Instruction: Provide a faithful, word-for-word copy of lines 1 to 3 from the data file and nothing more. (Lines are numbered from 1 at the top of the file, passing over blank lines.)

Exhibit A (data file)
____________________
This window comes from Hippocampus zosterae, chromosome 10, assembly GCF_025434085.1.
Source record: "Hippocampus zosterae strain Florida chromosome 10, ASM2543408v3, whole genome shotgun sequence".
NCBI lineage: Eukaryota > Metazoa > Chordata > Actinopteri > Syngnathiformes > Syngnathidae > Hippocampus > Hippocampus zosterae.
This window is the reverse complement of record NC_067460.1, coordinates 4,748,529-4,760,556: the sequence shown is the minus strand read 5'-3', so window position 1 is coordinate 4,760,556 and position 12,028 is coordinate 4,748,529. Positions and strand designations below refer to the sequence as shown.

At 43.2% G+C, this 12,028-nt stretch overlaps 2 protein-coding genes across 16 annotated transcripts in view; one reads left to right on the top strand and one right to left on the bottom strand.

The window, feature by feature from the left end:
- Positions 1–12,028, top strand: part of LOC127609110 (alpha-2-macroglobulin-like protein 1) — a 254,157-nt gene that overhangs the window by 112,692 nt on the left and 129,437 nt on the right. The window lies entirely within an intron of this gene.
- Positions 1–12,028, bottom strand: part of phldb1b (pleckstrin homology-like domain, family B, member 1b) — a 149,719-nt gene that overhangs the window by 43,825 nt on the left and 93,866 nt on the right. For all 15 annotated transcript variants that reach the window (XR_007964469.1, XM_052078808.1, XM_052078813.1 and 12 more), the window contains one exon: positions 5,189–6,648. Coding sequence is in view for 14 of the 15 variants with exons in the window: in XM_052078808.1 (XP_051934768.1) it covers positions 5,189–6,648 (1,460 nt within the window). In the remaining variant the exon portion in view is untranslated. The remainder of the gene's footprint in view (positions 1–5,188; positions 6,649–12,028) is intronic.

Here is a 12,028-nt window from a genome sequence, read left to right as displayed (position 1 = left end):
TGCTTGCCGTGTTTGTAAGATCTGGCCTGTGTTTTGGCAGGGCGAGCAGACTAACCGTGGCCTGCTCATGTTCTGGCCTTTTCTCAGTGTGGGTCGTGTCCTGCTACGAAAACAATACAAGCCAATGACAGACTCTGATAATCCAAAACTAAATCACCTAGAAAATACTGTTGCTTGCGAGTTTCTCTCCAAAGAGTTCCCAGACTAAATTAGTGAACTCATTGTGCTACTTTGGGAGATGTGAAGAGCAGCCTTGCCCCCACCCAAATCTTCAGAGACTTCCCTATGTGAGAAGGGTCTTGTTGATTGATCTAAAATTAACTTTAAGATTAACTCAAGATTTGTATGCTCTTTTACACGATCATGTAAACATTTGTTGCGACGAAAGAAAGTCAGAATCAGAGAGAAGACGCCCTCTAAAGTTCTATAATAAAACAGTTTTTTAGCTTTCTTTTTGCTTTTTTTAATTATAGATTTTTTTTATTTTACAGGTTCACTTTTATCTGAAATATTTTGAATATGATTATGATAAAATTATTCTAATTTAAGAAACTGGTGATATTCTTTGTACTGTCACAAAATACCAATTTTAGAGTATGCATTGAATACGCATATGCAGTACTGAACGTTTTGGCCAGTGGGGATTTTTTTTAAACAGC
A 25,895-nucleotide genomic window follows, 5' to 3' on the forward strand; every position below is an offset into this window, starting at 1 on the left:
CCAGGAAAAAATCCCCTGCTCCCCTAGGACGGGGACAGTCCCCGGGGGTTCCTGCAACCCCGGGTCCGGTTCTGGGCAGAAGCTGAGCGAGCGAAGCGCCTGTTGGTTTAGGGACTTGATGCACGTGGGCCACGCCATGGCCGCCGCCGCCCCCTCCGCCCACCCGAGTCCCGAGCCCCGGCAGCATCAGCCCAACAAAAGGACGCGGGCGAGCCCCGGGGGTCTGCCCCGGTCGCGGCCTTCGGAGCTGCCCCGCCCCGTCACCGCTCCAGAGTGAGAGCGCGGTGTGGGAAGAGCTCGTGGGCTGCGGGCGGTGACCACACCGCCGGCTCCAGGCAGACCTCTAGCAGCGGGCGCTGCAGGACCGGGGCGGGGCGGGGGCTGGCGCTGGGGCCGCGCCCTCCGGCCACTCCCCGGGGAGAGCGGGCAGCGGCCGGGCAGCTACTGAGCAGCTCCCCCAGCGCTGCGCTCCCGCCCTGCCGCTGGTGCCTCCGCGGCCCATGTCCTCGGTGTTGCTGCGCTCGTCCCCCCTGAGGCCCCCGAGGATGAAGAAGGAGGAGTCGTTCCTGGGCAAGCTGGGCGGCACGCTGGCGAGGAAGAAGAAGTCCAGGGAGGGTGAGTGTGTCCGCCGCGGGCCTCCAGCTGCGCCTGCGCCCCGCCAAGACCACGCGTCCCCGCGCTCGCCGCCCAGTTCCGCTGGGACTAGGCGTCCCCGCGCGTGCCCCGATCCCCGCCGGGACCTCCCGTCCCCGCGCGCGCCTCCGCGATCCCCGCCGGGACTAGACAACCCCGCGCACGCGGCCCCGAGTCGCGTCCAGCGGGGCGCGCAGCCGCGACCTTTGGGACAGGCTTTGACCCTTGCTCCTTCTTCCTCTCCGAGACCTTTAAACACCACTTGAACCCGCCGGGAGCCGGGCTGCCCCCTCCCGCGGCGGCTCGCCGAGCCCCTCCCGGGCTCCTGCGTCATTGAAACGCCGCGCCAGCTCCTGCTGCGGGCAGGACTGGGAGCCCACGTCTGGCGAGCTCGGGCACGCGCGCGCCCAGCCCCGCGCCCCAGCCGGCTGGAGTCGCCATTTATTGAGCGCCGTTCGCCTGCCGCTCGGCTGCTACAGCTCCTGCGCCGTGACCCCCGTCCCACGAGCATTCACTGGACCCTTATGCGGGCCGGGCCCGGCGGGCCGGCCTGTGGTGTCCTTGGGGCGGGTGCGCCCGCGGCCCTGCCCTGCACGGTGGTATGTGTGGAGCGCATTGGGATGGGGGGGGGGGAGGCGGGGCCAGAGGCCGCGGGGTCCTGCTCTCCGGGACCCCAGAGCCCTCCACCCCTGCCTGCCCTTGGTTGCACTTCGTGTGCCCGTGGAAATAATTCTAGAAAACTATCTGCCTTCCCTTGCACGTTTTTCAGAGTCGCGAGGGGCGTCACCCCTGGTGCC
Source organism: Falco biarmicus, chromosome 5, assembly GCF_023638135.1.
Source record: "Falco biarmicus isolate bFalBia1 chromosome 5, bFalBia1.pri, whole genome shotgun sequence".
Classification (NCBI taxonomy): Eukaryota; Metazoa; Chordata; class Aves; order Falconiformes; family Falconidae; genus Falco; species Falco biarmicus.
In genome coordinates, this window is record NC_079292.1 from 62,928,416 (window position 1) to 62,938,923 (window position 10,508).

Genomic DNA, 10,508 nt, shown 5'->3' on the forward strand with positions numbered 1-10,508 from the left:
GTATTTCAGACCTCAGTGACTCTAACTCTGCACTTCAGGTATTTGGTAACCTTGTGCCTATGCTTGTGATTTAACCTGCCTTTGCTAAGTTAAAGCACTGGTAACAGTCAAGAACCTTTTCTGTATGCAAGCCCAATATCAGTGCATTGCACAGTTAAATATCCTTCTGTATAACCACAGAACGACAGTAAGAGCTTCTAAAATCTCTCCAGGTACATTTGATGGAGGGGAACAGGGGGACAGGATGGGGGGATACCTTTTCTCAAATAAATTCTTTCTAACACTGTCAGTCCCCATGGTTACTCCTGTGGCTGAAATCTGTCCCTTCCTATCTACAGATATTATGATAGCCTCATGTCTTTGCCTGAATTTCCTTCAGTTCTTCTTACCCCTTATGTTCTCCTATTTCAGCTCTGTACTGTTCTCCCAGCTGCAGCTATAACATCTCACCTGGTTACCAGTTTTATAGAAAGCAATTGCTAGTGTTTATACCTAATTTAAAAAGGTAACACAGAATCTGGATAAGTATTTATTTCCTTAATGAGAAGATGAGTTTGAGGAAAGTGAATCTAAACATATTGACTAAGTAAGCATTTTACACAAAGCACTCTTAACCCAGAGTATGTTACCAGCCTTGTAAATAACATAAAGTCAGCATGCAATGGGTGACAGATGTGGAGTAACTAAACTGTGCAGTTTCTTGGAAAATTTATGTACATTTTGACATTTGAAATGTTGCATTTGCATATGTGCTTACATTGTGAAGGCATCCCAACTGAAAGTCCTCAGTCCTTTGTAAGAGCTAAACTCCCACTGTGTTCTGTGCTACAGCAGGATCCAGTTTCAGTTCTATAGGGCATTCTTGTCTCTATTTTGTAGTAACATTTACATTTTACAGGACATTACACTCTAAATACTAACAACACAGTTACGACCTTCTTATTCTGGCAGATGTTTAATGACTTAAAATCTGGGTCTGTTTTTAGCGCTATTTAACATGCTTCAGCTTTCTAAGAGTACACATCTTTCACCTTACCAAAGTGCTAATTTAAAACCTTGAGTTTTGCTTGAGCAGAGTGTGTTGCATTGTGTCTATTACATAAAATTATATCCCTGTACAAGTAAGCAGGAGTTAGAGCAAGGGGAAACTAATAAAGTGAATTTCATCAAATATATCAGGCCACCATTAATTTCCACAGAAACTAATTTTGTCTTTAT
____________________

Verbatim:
This window comes from Hippocampus zosterae, chromosome 10, assembly GCF_025434085.1.
Source record: "Hippocampus zosterae strain Florida chromosome 10, ASM2543408v3, whole genome shotgun sequence".
NCBI lineage: Eukaryota > Metazoa > Chordata > Actinopteri > Syngnathiformes > Syngnathidae > Hippocampus > Hippocampus zosterae.